Precast: Medusa S-Type, PAG Knock-offs, Hammond Better, DP

Robert Farago
by Robert Farago
precast medusa s type pag knock offs hammond better dp

Jaguar is one heck of a brand. The company took the automotive world by storm, not once, but twice. The first revelation arrived just after WWII. England entered the conflict with an Empire and emerged an impoverished island nation in the North Sea with a few colonies and an Indian subcontinent to its name. Straight into Britannia's shell-shocked and austere enconomy came the Jaguar XK120. Jag's suprisingly inexpensive supercar looked like sin (and a German BMW) and went like Hell (out-performing Aston). The company's– and the nation's– future suddenly had a spring in its step. And then, eh. Until the sixties swung, and out popped another gestalt-capturing blockbuster: the E-type. Yeah baby! For those of us looking for a four-wheeled Hail Mary pass to save Ford's damaged brand, it's worth noting that both of these machines were sexier-than-Jill-Wagner-in-lingerie sports cars powered by superb six cylinder engines. And they were both reasonably affordable. What I'm trying to say is that a new Jaguar sedan ain't gonna cut it, no matter how beautiful, fast or keenly priced it may be. The forthcoming S-Type sedan sure ain't no oil spill– I mean, oil painting. Jag might've made most of its money in "saloons," but it's heart has always been in honest-to-God sports cars.

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4 of 9 comments
  • Robert Farago Robert Farago on Sep 23, 2006

    It's a chop, lamb.

  • Terry Parkhurst Terry Parkhurst on Sep 24, 2006

    Jaguar has been trading off on what it once was, not what it is. The S-Type was of course designed to look like a 3.8 saloon of the 1960s. And the X-Type - well, can't say what that was supposed to replicate. But exterior design is just one aspect of a great marque. Jaguar should have been allowed to build a two-seat drop-top again. Then, they should have raced it, either through a factory program - not likely, since the days when Jaguar could afford to do such are long gone - or through privateers such as Bob Tullius (who did pretty well with Jaguar GTP cars in the 1980s and the last generation of E-types in the 1970s). Having a production based car that won races, would establish Jaguar in the same way Porsche is. Simply trying to compete with BMW and Mercedes in the realm of sport sedans is a dicey tactic. It would seem that Ford is going to keep Jaguar and try it one more time. After that, who knows?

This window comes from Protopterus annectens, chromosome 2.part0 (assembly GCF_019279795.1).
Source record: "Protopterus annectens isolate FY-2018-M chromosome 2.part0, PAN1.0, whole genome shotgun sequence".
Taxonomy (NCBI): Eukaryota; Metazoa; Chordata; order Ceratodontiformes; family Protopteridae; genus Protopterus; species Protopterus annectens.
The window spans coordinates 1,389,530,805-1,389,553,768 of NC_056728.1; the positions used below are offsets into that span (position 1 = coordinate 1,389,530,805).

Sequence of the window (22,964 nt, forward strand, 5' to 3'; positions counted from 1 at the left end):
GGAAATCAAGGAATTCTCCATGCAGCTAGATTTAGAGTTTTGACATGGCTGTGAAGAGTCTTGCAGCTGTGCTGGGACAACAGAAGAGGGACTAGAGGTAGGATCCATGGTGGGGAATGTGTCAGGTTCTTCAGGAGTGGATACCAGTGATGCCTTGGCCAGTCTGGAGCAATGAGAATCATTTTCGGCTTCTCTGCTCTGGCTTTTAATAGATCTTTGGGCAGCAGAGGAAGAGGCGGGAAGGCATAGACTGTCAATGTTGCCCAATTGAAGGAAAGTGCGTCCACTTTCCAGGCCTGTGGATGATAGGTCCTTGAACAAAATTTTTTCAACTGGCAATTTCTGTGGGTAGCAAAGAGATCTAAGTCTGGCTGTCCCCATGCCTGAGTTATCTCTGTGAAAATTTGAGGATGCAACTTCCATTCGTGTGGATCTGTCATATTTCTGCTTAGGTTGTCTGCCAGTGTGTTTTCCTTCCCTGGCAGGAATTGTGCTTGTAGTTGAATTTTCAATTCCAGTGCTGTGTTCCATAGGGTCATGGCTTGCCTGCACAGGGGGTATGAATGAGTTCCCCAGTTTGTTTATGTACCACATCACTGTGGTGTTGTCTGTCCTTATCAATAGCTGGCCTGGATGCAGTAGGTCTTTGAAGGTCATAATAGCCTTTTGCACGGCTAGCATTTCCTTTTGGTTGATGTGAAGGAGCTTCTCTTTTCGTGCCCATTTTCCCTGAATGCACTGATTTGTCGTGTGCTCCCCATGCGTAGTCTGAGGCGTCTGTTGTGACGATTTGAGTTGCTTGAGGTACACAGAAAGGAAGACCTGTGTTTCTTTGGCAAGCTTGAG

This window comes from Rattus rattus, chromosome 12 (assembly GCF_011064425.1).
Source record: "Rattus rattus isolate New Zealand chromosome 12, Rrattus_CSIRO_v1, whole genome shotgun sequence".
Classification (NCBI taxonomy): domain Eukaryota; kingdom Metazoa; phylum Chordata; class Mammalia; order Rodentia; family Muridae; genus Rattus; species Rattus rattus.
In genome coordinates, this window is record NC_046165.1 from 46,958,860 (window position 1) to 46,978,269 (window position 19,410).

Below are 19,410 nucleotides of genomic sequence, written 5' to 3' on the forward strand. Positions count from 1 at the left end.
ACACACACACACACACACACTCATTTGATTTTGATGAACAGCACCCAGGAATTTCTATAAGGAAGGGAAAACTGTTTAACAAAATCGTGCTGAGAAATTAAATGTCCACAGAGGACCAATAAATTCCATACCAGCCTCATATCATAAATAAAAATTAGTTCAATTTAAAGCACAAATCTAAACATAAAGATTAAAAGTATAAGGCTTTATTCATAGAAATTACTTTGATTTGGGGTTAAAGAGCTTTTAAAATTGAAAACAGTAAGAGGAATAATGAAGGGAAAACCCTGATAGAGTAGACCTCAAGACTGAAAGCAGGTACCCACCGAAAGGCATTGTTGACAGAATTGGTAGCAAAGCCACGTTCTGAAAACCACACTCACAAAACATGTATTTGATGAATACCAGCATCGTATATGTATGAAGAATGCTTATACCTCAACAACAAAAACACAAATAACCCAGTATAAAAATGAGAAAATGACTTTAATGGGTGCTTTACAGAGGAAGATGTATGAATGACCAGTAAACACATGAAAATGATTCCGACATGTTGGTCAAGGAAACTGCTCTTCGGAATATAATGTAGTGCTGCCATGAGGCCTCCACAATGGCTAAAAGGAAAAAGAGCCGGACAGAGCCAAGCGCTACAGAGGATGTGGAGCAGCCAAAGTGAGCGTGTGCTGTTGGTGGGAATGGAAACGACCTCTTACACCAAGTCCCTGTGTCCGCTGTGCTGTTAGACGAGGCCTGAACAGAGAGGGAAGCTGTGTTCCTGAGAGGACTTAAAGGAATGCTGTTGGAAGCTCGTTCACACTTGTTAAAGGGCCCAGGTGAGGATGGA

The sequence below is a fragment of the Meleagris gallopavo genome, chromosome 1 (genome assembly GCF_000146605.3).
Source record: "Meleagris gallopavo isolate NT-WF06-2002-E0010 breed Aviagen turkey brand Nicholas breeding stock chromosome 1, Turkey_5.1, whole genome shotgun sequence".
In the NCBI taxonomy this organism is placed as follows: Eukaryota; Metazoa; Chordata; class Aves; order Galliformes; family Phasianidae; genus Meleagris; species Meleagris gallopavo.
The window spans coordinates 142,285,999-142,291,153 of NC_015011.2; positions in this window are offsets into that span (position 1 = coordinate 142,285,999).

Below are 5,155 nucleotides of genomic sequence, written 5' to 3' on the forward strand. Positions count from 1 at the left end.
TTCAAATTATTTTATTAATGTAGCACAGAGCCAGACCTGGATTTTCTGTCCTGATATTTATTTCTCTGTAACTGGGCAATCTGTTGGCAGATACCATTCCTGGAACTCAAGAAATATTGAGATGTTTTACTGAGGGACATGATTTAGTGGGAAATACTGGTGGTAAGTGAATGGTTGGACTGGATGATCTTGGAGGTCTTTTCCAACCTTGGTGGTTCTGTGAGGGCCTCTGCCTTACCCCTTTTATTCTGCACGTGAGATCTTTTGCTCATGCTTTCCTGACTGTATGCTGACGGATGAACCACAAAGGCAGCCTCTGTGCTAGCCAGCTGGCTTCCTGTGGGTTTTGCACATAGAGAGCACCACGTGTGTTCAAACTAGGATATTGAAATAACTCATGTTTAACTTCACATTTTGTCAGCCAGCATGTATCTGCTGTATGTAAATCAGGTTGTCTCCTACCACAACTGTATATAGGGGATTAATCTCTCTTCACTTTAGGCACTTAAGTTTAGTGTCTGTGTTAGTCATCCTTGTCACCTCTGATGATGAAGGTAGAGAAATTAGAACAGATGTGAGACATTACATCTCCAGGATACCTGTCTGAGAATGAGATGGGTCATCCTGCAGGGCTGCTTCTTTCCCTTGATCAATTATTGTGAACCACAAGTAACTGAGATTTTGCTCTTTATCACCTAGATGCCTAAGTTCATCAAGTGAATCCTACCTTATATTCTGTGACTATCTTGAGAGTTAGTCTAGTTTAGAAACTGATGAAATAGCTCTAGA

• Spinjack Spinjack on Sep 25, 2006

    The new S-Type looks like a Buick that is trying to look European. Bleah. The new XK is super bland (a watered down DB9). The X-type is just plan aweful. Jaguar needs to head on over to Lotus and ask for help.

  • Lesley Wimbush Lesley Wimbush on Sep 26, 2006

    I'm driving the XK in a couple of weeks, I will try to contain my boredom...